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Minimally Invasive Lumbar Decompression

MILD Procedure for Lumbar Spinal Stenosis (LSS)

Lumbar Spinal Stenosis or LSS is a condition caused by narrowing of the spinal canal due to excess bone growth or tissue such as cartilage. Spinal stenosis is most common in men and women over 50 years old. Younger people who were born with a narrow spinal canal or who hurt their spines may also get spinal stenosis.

Causes of Spinal Stenosis can include:

  • Aging
  • Osteoarthritis (wear and tear arthritis)
  • Rheumatoid arthritis
  • Congenital conditions
  • Tumors of the spine
  • Injuries
  • Paget's disease (a disease that affects the bones)
  • Too much fluoride in the body
  • Calcium deposits on the ligaments that run along the spine.


There may be no symptoms of spinal stenosis, or symptoms may appear slowly and get worse over time. Signs of spinal stenosis include:

  • Pain in the neck or back
  • Numbness, weakness, cramping, or pain in the arms or legs
  • Pain going down the leg
  • Foot problems

The mild procedure is a new minimally invasive approach to decrease pain in patients with LSS and return them to a more active lifestyle.  Cleared by the U.S. Food and Drug Administration for decompression of the lumbar spine, mild is an image-guided, device-enabled procedure that safely and therapeutically reduces pain and improves mobility while maintaining the spine's structural stability. mild has been proven safe and effective in several clinical studies.1,2 Data have shown that mild patients experienced consistent, statistically significant improvement in pain and function as well as physical well-being following treatment.2 No major adverse events related to the devices or the procedure have been reported.1,2

LSS is a common condition, with more than 1.2 million Americans diagnosed and treated each year. 3 Onset generally occurs after age 50. The prevalence of LSS is likely to increase over the next decade, as the population of Americans over age 50 is estimated to grow by 18 million between 2009 and 2019.4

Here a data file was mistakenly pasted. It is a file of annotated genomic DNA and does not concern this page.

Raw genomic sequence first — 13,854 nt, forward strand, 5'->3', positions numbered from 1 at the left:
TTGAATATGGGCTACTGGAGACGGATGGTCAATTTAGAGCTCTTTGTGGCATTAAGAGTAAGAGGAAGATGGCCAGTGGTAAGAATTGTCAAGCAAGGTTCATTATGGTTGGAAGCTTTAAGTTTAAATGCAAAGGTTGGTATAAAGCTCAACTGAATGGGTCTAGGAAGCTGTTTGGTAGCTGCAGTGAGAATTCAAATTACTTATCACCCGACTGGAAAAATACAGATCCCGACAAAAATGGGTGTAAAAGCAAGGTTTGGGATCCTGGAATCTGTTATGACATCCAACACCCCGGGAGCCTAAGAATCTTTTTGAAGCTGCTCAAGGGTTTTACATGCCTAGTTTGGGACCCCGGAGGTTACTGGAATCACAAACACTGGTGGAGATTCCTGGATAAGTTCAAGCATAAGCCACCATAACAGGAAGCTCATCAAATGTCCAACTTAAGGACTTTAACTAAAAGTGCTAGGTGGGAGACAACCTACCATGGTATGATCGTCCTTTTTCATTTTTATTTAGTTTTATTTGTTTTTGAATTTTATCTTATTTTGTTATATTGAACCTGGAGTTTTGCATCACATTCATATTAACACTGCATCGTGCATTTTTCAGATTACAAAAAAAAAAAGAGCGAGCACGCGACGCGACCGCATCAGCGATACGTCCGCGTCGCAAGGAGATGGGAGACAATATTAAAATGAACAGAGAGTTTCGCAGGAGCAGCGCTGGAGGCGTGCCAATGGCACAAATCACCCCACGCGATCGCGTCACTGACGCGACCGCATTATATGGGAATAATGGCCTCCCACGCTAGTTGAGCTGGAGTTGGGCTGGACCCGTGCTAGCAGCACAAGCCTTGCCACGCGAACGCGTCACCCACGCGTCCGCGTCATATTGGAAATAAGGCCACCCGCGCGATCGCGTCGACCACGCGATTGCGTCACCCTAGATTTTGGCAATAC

The treatment continuum for LSS includes conservative care such as physical therapy, acupuncture, exercise and chiropractic. In addition, symptom management may include the use of medications, epidural steroid injections (ESIs), pain pumps and neuromodulation. However, these treatments do not remove the source of the pain, and, in most cases, symptoms return. In the past, these symptomatic patients were then referred for open surgical procedures such as laminotomy (partial removal of the lamina, a plate of bone in the vertebrae) or laminectomy (removal of the entire lamina and the ligaments that are attached to it), and/or fusion. Each of these has risk factors and results in changes to the natural anatomy and structural stability of the spine.

mild* is a solution that safely removes a primary source of LSS earlier in the treatment continuum.

1 Deer T., et al. New image-guided ultra-minimally invasive lumbar decompression method: the mild procedure. Pain Physician 2010; 13:35-41.
2 Caraway, D. MiDAS I (mild Decompression Alternative to open Surgery): 12-week follow-up of a prospective, multi-center clinical study. International Spine Intervention Society 18th Annual Scientific Meeting, July 2010.
3 Derived from longitudinal CMS database.
4 eMedicine from WebMD, “Spinal Stenosis,” Author: John Nk Hsiang, MD, PhD, Director of Spine Surgery, Seattle Neuroscience Institute, Updated: Dec 13, 2007, http://emedicine.medscape.com/article/247887-overview.


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